Tuesday, July 24, 2007

Random Acts of Kindness

During the week that Doug was gone, Kate and I went to Trader Joe's one day. It was promising to be beastly hot, so I wanted to get it done early, but Kate was fractious and I, feeling harried and apparently more scatterbrained than usual, left the house without my debit card. I did not realize this until later, of course. We got to Trader Joe's and did our shopping--ran into Jessica from church and her kids, and said hi--then we got up to the checkout line and as the cashier was ringing up my stuff it suddenly hit me. That awful realization: Oh no! My card is in my other pants! Aaaaargh!

I reluctantly pictured dragging Kate all the way home and back again (nap time was fast approaching) and then I remembered Jessica. After a quick consultation with the cashier I ran and found Jessica (fortunately they were not very busy and there wasn't anyone waiting behind me at that point) and asked her if she would be able to cover me and I'd pay her back later that day. Jessica was agreeable, so we went back up to the register together, only to discover that the cashier on the next lane had paid for me. Seventeen dollars, minus some change. I was astounded. My cashier said, "Isn't Dagmar awesome? I think I owe her about two grand by now." As I stood there gaping and stammering, Dagmar waved it aside and said, "No no, it's good. Seriously. I'm a mom." I asked about her schedule for the day, so I could bring her the money, and she said, "You can pay me back, or just do something nice for somebody else." She told me she was going to Oregon for the weekend but would be back after that.

I drove home feeling rather stunned. I've had experiences, at times, of having someone there to help me right when I needed something, and I've felt blessed and grateful. Little things, usually. Never a complete stranger to the tune of seventeen dollars. I decided to make Dagmar a card to give her along with the money. She struck me as something of an artistic, free-spirit type (she had long dreadlocks adorned with big ceramic beads) so I thought she might appreciate something like that.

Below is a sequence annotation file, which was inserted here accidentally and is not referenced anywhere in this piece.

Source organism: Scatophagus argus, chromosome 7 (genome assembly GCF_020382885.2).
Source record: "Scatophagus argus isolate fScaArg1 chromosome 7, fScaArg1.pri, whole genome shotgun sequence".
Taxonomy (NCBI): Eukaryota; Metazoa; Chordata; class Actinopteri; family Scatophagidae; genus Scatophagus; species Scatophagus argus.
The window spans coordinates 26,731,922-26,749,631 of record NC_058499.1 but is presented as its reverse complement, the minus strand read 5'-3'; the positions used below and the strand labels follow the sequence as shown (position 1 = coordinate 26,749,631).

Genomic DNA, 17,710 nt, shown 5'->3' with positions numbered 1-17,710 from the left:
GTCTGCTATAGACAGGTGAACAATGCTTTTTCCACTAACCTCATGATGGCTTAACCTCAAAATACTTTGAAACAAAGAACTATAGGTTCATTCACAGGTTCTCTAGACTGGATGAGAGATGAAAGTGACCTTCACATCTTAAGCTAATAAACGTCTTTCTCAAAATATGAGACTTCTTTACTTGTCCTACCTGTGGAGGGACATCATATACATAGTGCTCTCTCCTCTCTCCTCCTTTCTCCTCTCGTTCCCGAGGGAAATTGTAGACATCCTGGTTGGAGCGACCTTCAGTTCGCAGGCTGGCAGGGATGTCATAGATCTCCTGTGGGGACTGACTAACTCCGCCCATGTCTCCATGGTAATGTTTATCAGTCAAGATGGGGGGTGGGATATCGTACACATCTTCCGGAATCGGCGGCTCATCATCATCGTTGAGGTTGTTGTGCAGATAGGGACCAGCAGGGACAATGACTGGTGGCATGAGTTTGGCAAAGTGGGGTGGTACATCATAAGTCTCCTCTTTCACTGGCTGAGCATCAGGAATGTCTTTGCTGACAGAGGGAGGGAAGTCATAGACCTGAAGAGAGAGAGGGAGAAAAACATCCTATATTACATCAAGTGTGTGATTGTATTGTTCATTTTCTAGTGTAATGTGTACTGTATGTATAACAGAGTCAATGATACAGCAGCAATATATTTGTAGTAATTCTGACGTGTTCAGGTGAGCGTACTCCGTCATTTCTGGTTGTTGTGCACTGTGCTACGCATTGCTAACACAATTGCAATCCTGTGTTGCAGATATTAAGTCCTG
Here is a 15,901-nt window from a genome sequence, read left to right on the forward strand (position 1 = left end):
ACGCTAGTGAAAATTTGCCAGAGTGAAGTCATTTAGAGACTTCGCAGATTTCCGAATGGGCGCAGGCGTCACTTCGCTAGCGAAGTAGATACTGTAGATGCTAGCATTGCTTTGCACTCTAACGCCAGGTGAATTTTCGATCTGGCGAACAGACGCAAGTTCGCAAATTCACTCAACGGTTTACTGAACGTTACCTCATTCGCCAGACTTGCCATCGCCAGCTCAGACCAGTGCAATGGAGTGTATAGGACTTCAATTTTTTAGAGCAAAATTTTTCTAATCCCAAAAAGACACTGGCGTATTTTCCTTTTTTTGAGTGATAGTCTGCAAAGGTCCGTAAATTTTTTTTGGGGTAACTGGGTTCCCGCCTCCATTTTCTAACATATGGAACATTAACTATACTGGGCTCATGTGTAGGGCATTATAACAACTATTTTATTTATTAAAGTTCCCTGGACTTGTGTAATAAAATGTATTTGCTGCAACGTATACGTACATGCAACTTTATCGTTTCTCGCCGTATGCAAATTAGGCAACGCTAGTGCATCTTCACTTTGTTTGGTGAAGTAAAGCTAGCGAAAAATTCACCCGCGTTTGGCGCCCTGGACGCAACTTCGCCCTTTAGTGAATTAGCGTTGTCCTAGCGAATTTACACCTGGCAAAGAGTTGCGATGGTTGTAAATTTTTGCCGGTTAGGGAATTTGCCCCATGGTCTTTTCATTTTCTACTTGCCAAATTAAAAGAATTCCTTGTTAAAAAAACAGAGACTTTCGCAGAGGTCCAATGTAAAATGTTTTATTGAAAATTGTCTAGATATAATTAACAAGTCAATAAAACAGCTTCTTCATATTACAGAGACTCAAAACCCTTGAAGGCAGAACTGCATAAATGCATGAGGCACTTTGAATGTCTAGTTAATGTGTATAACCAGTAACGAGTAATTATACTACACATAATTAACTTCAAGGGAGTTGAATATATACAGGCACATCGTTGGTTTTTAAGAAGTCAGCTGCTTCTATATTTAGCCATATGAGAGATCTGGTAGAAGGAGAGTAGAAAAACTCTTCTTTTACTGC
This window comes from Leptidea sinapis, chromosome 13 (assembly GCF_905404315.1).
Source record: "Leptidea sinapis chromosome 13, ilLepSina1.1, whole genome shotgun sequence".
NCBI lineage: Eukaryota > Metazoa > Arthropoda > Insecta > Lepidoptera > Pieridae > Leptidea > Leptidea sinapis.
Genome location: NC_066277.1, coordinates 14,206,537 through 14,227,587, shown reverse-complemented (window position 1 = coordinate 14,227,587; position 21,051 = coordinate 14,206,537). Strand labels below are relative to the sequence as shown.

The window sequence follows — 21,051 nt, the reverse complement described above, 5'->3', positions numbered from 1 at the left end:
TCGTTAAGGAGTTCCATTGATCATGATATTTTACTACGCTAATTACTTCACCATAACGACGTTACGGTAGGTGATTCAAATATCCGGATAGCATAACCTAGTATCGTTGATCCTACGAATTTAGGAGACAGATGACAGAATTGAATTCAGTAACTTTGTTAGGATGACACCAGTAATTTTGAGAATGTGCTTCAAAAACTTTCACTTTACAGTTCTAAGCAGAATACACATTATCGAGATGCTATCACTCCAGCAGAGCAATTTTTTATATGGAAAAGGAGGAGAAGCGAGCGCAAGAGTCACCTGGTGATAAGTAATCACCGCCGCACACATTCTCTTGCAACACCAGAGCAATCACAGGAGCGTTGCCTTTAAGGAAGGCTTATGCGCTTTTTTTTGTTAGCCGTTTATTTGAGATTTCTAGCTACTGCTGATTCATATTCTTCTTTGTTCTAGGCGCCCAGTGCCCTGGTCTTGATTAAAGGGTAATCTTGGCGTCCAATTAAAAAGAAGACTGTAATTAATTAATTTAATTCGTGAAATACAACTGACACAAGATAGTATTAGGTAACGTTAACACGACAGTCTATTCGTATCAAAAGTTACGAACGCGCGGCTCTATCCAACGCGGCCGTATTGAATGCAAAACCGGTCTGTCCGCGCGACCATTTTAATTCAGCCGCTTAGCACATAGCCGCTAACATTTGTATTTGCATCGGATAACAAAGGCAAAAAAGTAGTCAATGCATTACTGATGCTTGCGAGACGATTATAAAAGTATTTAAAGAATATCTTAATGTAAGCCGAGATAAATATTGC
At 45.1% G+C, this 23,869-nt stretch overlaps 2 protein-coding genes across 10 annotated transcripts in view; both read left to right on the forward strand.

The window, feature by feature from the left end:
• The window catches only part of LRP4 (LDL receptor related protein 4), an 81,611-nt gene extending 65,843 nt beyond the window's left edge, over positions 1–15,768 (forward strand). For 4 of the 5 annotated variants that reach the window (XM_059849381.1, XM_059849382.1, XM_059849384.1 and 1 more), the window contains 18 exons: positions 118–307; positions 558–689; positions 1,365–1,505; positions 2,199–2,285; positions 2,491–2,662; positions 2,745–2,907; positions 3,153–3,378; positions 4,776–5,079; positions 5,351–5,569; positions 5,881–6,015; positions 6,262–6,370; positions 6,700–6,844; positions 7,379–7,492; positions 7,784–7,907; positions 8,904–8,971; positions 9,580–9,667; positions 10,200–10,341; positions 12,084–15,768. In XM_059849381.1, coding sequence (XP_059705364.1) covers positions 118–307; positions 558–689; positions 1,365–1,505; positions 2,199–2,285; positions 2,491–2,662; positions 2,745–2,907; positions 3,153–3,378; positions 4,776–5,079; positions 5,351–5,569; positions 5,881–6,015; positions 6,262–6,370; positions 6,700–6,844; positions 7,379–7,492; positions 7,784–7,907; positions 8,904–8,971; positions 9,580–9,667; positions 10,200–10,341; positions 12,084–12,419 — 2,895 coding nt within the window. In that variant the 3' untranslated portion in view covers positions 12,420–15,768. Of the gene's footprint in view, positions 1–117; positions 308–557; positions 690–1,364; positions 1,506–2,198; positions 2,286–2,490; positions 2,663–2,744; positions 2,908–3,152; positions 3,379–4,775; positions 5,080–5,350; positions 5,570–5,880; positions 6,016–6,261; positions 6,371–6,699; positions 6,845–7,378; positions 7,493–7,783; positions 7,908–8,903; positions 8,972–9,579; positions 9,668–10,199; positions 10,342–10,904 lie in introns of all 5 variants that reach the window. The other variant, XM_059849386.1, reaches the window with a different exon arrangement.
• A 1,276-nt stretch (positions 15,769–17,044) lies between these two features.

It took me a few days before I got the card done, what with one thing and another (Kate wanted to help, which was not helpful). I put the money inside and wrote her a little note, and wrapped it up pretty. I called to see if Dagmar was working, and we went down to give it to her. She loved the card (said I really didn't have to pay her back), got a hug, and then as I was trying to tell her how much I appreciated it I got all teary-eyed and she said, "Aww! Give me another hug!" When we left she said, "You made me happy! Thank you!"

The funny thing is that when I handed Dagmar the card she had no idea what it was for, and when I reminded her about what she'd done she said, "Oh! That was you?" I honestly think that if I hadn't paid her back she wouldn't have thought of it again. How many people would do something like that for someone they'd never met? I'll think of Dagmar next time I'm able to help out someone who needs a hand. In the economics of kindness, it's a gain to be able to pay it back and pay it forward.

7 comments:

Mimi said...

That's so awesome! What a lovely act of kindness and the card is beautiful!

Julie K in Taiwan said...

That's an amazing story. I got teary eyed reading it! Beautiful card, and I also enjoyed your discovery layout. Thanks for sharing.

Freer Family said...

That is so sweet, I'm glad there are still Dagmar's out there in this crazy world! Your thank you card is lovely.

Janelle said...

Wow, that really touched my heart. What a lovely person she must be!

Amy Sorensen said...

Sniff. What an awesome experience!!!

Jenny said...

WOW, Helena, what a great story! Now we need to pay it forward! I will strive to do so all week, thank you! And thank you for reminding me that I need to check out Trader Joe's someday. And I've heard good things about Tacoma boys too.

Anonymous said...

Loved the story; I want to be like Dagmar!